California Labor &
Employment Law Blog
Oct 25, 2016

New FLSA Overtime Regulations Face Legal Challenges

Topics: New Laws & Legislation, Wage & Hour Issues

As employers know, the final rule updating the federal overtime regulations was published in May 2016 and is scheduled to take effect December 1, 2016.  The biggest impact of the new rules is the huge increase in the minimum salary required to qualify as exempt from overtime under the FLSA’s executive, administrative, and professional exemptions.  Under the new rules, the minimum salary to qualify for exempt status is $47,476 (more than double the existing minimum) and is subject to further automatic increase on January 1, 2020 and every three years thereafter.  Industry groups have voiced strong opposition to the new rules, prompting members of Congress to introduce legislation seeking to delay implementation of the new rules by six months.  The House passed one such bill, HR 6094.  A similar bill has been introduced in the Senate.  However, President Obama has already vowed to veto these bills should they reach his desk.

Meanwhile, industry groups and a coalition of 21 states have filed two separate lawsuits in the Eastern District of Texas seeking to block the new overtime rules.  A motion for a preliminary injunction to halt the implementation of the new rules is set for hearing on November 16.   The industry groups have also filed a motion for summary judgment with a request for an expedited hearing before December 1.  Both lawsuits allege that the overtime regulations were issued in excess of applicable authority and should be declared unlawful and set aside.  Notably, these lawsuits are pending before the same District Court that just issued an order enjoining most aspects of the Obama administration’s Fair Pay and Safe Workplaces Executive Order (and implementing regulations) that was scheduled to take effect October 25, 2016.  

Importantly, as of now, the overtime regulations are still scheduled to take effect December 1, 2016, and employers are still urged to take steps to ensure timely compliance if they have not already done so.  This means that employers should review the compensation levels for their exempt executive, administrative, and/or professional employees employees to determine which employees’ salaries are below the new $47,476 threshold.  For employees whose compensation does not meet the new minimum salary threshold, employers should determine whether to (1) give the employee a salary increase to at least the new minimum; or (2) re-classify the employee to non-exempt and start tracking hours worked and paying overtime compensation in accordance with the FLSA and applicable state law(s).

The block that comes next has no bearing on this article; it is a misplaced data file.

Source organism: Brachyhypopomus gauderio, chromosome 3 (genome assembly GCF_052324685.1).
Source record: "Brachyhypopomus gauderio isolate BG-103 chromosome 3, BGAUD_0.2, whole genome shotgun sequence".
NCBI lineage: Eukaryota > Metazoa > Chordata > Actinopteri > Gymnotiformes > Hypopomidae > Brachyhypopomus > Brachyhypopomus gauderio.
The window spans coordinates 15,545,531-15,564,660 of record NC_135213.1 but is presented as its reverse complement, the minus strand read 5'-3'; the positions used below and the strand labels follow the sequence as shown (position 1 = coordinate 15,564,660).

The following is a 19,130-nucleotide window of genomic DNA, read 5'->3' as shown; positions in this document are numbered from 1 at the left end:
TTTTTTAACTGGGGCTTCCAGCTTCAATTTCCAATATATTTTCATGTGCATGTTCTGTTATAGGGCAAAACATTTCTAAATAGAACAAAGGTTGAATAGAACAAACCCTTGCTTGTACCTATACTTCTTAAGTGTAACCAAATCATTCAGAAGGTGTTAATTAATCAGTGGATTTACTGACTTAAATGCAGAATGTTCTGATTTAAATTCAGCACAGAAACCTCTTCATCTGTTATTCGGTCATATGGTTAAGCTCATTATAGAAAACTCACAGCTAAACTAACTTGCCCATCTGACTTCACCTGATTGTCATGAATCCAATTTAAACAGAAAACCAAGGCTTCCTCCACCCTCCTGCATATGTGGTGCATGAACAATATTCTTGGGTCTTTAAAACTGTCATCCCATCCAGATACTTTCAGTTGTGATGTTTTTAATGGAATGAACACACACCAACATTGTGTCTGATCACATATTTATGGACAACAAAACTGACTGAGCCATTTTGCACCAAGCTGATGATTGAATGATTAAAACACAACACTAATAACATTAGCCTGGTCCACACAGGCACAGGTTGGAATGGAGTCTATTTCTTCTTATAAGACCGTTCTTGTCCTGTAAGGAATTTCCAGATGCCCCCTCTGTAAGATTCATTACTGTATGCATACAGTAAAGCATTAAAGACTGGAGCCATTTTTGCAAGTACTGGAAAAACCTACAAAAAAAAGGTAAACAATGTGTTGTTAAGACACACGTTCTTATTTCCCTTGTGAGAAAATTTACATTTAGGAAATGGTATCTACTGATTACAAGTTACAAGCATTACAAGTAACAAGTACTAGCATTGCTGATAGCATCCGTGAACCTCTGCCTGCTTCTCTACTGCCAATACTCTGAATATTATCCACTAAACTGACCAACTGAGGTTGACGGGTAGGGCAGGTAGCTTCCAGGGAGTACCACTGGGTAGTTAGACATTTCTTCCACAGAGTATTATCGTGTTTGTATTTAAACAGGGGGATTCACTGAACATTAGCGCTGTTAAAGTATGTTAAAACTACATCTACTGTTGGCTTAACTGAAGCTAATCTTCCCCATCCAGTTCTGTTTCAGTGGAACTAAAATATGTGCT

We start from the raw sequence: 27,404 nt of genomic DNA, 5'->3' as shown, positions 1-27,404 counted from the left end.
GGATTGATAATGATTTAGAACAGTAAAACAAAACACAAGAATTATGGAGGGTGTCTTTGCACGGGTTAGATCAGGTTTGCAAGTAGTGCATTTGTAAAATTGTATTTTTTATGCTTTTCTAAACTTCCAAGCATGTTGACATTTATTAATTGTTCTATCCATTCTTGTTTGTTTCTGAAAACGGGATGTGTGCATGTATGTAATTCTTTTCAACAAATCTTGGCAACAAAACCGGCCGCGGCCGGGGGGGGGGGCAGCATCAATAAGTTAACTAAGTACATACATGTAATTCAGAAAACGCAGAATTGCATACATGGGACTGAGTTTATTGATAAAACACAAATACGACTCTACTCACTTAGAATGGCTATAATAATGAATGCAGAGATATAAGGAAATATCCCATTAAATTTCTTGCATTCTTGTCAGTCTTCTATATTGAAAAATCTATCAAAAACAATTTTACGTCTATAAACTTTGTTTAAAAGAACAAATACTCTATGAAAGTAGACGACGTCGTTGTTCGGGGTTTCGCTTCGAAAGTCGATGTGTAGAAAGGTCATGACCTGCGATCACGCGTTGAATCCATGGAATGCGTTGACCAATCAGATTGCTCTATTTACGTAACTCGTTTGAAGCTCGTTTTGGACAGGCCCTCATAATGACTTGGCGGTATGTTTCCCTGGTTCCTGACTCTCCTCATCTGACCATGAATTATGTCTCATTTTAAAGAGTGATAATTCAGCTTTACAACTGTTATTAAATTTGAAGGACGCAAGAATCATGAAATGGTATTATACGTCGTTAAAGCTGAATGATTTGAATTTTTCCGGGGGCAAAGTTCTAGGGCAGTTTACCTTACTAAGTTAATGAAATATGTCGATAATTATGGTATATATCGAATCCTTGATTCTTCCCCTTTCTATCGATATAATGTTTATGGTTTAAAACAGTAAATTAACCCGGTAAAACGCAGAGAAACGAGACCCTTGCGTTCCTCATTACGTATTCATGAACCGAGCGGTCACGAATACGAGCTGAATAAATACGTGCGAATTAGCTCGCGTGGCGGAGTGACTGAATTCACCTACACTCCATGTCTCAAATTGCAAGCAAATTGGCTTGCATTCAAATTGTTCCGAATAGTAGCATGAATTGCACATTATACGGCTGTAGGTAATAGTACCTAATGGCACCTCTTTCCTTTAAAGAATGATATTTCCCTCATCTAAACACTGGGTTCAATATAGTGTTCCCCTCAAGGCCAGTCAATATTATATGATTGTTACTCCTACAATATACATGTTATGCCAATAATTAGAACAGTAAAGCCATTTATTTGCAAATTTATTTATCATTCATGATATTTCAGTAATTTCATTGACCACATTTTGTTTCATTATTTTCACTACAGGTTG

We will keep you posted of any developments in these lawsuits or on the legislative front that impact the overtime regulations and/or their upcoming December 1 effective date. 

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For over 25 years, CDF has distinguished itself as one of the top employment, labor and immigration firms in California, representing employers in single-plaintiff and class action lawsuits and advising employers on related legal compliance and risk avoidance. We cover the state, with five locations from Sacramento to San Diego.

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About the Editor

Robin Largent has a regular presence in California state and federal courts and has been lead defense counsel and appellate counsel for large and small California employers in litigation (and arbitration) ranging from individual discrimination and harassment claims to complex wage and hour representative and class actions. She also leads the firm’s appellate practice, having substantial experience and success handling appeals, writ petitions, and amicus briefs in both state and federal court on issues such as class certification (particularly in the wage and hour arena), manageability and due process concerns associated with class action trials, exempt/non-exempt misclassification issues, meal and rest break compliance, trade secret/unfair competition matters, and the scope of federal court jurisdiction under the Class Action Fairness Act.
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